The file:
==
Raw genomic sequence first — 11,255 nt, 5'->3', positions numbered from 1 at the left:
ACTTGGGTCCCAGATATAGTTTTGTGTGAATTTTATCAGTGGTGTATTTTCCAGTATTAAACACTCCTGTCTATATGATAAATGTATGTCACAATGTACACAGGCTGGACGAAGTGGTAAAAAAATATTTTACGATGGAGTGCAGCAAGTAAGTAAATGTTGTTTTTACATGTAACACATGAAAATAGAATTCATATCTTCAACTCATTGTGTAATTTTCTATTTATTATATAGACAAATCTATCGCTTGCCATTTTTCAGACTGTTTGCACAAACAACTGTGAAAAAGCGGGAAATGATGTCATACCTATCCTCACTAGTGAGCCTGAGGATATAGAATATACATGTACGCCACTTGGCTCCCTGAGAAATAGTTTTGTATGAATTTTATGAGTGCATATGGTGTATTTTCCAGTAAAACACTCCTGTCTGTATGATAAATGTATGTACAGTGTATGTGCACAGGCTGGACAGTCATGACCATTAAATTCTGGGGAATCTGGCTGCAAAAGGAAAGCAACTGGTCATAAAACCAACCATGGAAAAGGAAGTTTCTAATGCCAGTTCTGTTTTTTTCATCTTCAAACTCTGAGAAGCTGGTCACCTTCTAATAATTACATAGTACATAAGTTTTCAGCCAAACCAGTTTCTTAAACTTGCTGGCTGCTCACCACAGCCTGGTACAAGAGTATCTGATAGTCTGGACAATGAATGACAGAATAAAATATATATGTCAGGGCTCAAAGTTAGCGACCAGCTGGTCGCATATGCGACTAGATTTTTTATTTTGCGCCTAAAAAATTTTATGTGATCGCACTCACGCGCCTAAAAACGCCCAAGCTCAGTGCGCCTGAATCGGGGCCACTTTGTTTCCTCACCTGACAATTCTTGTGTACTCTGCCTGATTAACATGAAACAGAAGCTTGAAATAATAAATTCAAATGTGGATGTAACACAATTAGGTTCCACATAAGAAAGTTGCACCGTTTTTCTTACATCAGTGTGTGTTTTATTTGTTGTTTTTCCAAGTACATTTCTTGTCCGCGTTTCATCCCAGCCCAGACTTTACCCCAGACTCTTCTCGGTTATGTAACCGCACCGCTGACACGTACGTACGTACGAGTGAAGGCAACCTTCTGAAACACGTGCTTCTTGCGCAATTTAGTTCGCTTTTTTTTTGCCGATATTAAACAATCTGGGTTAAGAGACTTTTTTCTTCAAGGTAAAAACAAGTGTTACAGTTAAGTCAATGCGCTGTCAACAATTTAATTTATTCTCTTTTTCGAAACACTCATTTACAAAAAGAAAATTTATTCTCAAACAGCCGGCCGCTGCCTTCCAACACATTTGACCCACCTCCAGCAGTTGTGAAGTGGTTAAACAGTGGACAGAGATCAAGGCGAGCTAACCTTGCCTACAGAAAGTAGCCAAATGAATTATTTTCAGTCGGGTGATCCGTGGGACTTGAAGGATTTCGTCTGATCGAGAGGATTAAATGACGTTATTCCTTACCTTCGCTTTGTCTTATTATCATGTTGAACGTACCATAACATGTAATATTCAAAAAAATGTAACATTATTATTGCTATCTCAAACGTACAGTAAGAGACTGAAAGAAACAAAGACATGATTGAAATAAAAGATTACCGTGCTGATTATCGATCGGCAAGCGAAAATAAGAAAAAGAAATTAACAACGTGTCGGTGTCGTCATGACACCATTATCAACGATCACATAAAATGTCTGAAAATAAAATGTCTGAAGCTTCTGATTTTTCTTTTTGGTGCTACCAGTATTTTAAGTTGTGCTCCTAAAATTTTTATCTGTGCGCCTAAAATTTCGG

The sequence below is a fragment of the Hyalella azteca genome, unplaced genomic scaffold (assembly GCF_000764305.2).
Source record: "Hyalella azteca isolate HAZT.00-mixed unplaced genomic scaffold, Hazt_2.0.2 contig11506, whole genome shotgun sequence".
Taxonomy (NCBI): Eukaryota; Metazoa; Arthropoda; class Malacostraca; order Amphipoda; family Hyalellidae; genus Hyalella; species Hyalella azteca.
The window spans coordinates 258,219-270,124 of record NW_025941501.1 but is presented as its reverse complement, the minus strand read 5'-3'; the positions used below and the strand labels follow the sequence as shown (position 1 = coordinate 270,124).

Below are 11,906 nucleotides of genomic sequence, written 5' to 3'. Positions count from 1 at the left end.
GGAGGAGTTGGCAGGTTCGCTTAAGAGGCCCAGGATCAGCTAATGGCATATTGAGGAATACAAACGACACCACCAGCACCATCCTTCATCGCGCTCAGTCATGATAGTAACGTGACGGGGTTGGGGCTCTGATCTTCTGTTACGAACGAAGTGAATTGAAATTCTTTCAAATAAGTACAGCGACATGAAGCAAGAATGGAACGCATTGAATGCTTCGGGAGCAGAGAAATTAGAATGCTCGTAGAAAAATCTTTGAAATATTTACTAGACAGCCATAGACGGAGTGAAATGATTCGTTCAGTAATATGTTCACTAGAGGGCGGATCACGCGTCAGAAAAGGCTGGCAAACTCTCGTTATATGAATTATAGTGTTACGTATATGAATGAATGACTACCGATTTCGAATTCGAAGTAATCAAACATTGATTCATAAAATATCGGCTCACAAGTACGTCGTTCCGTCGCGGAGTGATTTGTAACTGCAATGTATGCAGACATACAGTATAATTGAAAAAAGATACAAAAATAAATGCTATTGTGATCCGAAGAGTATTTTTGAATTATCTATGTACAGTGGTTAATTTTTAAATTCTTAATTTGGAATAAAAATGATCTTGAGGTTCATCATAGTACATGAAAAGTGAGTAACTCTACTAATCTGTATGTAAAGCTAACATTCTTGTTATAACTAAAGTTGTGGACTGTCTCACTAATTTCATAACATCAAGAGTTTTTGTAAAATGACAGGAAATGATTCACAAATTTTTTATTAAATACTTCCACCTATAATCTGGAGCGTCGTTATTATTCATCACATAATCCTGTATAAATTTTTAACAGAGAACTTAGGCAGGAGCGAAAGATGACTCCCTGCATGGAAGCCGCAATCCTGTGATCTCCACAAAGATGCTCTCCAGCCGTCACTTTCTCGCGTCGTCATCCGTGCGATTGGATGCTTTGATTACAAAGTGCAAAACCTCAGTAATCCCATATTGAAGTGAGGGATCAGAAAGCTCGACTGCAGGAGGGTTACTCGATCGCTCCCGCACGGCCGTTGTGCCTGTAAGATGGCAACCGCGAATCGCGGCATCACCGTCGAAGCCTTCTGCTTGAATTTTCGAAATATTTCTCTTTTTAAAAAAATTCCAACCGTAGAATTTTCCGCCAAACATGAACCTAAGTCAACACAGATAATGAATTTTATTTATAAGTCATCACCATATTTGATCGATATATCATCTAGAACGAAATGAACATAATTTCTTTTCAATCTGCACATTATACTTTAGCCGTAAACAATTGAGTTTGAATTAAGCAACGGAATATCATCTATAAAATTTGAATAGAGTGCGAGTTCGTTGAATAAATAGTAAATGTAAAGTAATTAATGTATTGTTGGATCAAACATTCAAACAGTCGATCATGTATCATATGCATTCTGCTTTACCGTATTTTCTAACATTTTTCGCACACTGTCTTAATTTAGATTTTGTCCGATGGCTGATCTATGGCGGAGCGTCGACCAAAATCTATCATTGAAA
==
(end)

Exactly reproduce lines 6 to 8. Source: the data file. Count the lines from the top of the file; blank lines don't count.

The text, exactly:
The window spans coordinates 258,219-270,124 of record NW_025941501.1 but is presented as its reverse complement, the minus strand read 5'-3'; the positions used below and the strand labels follow the sequence as shown (position 1 = coordinate 270,124).

Below are 11,906 nucleotides of genomic sequence, written 5' to 3'. Positions count from 1 at the left end.
GGAGGAGTTGGCAGGTTCGCTTAAGAGGCCCAGGATCAGCTAATGGCATATTGAGGAATACAAACGACACCACCAGCACCATCCTTCATCGCGCTCAGTCATGATAGTAACGTGACGGGGTTGGGGCTCTGATCTTCTGTTACGAACGAAGTGAATTGAAATTCTTTCAAATAAGTACAGCGACATGAAGCAAGAATGGAACGCATTGAATGCTTCGGGAGCAGAGAAATTAGAATGCTCGTAGAAAAATCTTTGAAATATTTACTAGACAGCCATAGACGGAGTGAAATGATTCGTTCAGTAATATGTTCACTAGAGGGCGGATCACGCGTCAGAAAAGGCTGGCAAACTCTCGTTATATGAATTATAGTGTTACGTATATGAATGAATGACTACCGATTTCGAATTCGAAGTAATCAAACATTGATTCATAAAATATCGGCTCACAAGTACGTCGTTCCGTCGCGGAGTGATTTGTAACTGCAATGTATGCAGACATACAGTATAATTGAAAAAAGATACAAAAATAAATGCTATTGTGATCCGAAGAGTATTTTTGAATTATCTATGTACAGTGGTTAATTTTTAAATTCTTAATTTGGAATAAAAATGATCTTGAGGTTCATCATAGTACATGAAAAGTGAGTAACTCTACTAATCTGTATGTAAAGCTAACATTCTTGTTATAACTAAAGTTGTGGACTGTCTCACTAATTTCATAACATCAAGAGTTTTTGTAAAATGACAGGAAATGATTCACAAATTTTTTATTAAATACTTCCACCTATAATCTGGAGCGTCGTTATTATTCATCACATAATCCTGTATAAATTTTTAACAGAGAACTTAGGCAGGAGCGAAAGATGACTCCCTGCATGGAAGCCGCAATCCTGTGATCTCCACAAAGATGCTCTCCAGCCGTCACTTTCTCGCGTCGTCATCCGTGCGATTGGATGCTTTGATTACAAAGTGCAAAACCTCAGTAATCCCATATTGAAGTGAGGGATCAGAAAGCTCGACTGCAGGAGGGTTACTCGATCGCTCCCGCACGGCCGTTGTGCCTGTAAGATGGCAACCGCGAATCGCGGCATCACCGTCGAAGCCTTCTGCTTGAATTTTCGAAATATTTCTCTTTTTAAAAAAATTCCAACCGTAGAATTTTCCGCCAAACATGAACCTAAGTCAACACAGATAATGAATTTTATTTATAAGTCATCACCATATTTGATCGATATATCATCTAGAACGAAATGAACATAATTTCTTTTCAATCTGCACATTATACTTTAGCCGTAAACAATTGAGTTTGAATTAAGCAACGGAATATCATCTATAAAATTTGAATAGAGTGCGAGTTCGTTGAATAAATAGTAAATGTAAAGTAATTAATGTATTGTTGGATCAAACATTCAAACAGTCGATCATGTATCATATGCATTCTGCTTTACCGTATTTTCTAACATTTTTCGCACACTGTCTTAATTTAGATTTTGTCCGATGGCTGATCTATGGCGGAGCGTCGACCAAAATCTATCATTGAAA